Skip to main content


Optimization of antioxidants and tyrosinase inhibitory activity in mango peels using response surface methodology

Choose an option to locate/access this article:
Check if you have access through your login credentials or your institution
Check access


Experimental design was useful for extraction optimization of mango peel.
Solid to liquid ratio had significant effect on yield, EPC, tyrosinase inhibitory and antioxidative activities.
Ethanol concentration and temperature had significant effects on the response values.
The optimized condition: ethanol proportion of 49%, temperature of 61 °C, and time of 221 min.


The aim of this study is to use a Response Surface Methodology (RSM) to optimize the ethanolic extraction of polyphenol compounds from mango peels. 

The Nam-Dokmai peel (NDP) showed significantly higher phenolic compounds and tyrosinase inhibitory activity than that of the Tong-Dam peel (TDP) (p < 0.05). A solid-to-liquid ratio of 1:30 was fixed for the RSM. The independent processing variables applied to the RSM were the ethanol concentrations, temperatures, and extraction times. The results show that the second-order polynomial models derived from the responses correlated well with the experimental data (R2 > 0.80). The ethanol concentrations and temperature variables significantly affected antioxidant activities (p < 0.05). 

A low ethanol concentration and a high temperature produced an increased yield while high ethanol concentration and high temperature was the most effective for increasing extractable phenolic content (EPC) and antioxidative activities. Therefore, the optimal conditions that maximized the extraction yields, EPC, and the antioxidant activities for NDP were ethanol proportion of 49%, a temperature of 61 °C, and an extraction time of 221 min.


  • Antioxidant
  • Ethanolic extraction
  • Mango peel
  • Response surface methodology
Corresponding author. Tel.: +66 53 916752; fax: +66 53 916737.

Popular posts from this blog


While "Flavor" is very subjective, and each country that grows mangoes is very nationalistic, these are the mango varieties that are the most sought after around the world because of sweetnesss (Brix) and demand.

The Chaunsa has a Brix rating in the 22 degree level which is unheard of!
Carabao claims to be the sweetest mango in the world and was able to register this in the Guiness book of world records.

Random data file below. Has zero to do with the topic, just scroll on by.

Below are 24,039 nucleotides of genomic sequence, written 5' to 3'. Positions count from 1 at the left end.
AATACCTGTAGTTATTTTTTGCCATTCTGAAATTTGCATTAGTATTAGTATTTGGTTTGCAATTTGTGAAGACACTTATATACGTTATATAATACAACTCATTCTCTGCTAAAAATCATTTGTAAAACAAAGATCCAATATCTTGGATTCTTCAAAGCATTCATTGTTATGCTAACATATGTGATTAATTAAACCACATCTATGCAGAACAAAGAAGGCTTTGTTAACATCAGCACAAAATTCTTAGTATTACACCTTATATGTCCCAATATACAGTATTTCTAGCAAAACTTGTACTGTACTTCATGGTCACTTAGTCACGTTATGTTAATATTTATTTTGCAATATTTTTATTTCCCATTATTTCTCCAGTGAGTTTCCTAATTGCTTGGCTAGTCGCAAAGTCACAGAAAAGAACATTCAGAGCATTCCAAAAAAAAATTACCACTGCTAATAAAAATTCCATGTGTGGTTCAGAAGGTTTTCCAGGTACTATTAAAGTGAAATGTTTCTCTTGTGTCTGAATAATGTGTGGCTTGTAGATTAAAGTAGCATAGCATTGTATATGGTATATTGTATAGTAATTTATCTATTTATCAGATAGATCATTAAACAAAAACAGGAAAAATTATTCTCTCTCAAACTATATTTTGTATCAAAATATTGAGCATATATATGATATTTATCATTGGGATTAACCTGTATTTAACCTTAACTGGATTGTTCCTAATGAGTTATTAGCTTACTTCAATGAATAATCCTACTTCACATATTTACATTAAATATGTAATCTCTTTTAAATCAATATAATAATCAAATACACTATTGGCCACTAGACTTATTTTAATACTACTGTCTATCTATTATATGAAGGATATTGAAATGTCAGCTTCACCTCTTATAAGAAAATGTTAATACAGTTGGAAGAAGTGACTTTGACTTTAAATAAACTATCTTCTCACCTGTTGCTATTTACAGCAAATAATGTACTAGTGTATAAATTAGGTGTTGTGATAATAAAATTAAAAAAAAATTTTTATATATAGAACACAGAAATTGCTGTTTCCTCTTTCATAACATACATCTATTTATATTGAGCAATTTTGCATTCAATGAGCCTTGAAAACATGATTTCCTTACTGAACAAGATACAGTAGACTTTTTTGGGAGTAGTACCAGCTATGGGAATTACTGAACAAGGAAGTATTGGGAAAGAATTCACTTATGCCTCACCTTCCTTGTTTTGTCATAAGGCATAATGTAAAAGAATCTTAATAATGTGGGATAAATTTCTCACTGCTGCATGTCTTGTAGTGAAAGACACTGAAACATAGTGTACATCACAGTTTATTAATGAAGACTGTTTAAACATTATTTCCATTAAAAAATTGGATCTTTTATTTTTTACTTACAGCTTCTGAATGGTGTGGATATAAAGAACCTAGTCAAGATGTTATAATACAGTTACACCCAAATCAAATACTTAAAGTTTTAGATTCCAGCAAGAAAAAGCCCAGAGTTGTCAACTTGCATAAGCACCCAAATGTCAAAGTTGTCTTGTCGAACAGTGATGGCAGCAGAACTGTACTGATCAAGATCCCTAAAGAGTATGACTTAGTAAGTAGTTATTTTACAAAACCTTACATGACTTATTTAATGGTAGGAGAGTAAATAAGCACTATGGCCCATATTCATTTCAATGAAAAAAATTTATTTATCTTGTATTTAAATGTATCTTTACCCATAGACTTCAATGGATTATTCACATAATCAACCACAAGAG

Perhaps it is time for a GLOBAL taste test ???

In alphabetical order by Country....



Alphonso (mango)
From Wikipedia, the free encyclopedia

Alphonso (हापुस Haapoos in Marathi, હાફુસ in Gujarati, ಆಪೂಸ್ Aapoos in Kannada) is a mango cultivar that is considered by many[who?] to be one of the best in terms of sweetness, richness and flavor. 

It has considerable shelf life of a week after it is ripe making it exportable. 

It is also one of the most expensive kinds of mango and is grown mainly in Kokan region of western India.

 It is in season April through May and the fruit wei…

INDIA 2016 : Mango production in state likely to take a hit this year

TNN | May 22, 2016, 12.32 PM IST

Mangaluru: Vagaries of nature is expected to take a toll on the production of King of Fruits - Mango - in Karnataka this year. A combination of failure of pre-monsoon showers at the flowering and growth stage and spike in temperature in mango growing belt of the state is expected to limit the total production of mango to an estimated 12 lakh tonnes in the current season as against 14 lakh tonnes in the last calendar year.

However, the good news for fruit lovers is that this could see price of mangoes across varieties decrease marginally by 2-3%. This is mainly on account of 'import' of the fruit from other mango-growing states in India, said M Kamalakshi Rajanna, chairperson, Karnataka State Mango Development and Marketing Corporation Ltd.

Karnataka is the third largest mango-growing state in India after Uttar Pradesh and Maharashtra.

Inaugurating a two-day Vasanthotsava organized by Shivarama Karantha Pilikula Nisargadhama and the Corporation at P…

Mangoes date back 65 million years according to research ...

Experts at the Birbal Sahni Institute of Palaeobotany (BSIP) here have traced the origin of mango to the hills of Meghalaya, India from a 65 million year-old fossil of a mango leaf. 

The earlier fossil records of mango (Mangifera indica) from the Northeast and elsewhere were 25 to 30 million years old. The 'carbonized leaf fossil' from Damalgiri area of Meghalaya hills, believed to be a mango tree from the peninsular India, was found by Dr R. C. Mehrotra, senior scientist, BSIP and his colleagues. 

After careful analysis of the fossil of the mango leaf and leaves of modern plants, the BISP scientist found many of the fossil leaf characters to be similar to mangifera.

An extensive study of the anatomy and morphology of several modern-day species of the genus mangifera with the fossil samples had reinforced the concept that its centre of origin is Northeast India, from where it spread into neighbouring areas, says Dr. Mehrotra. 

The genus is believed to have disseminated into neighb…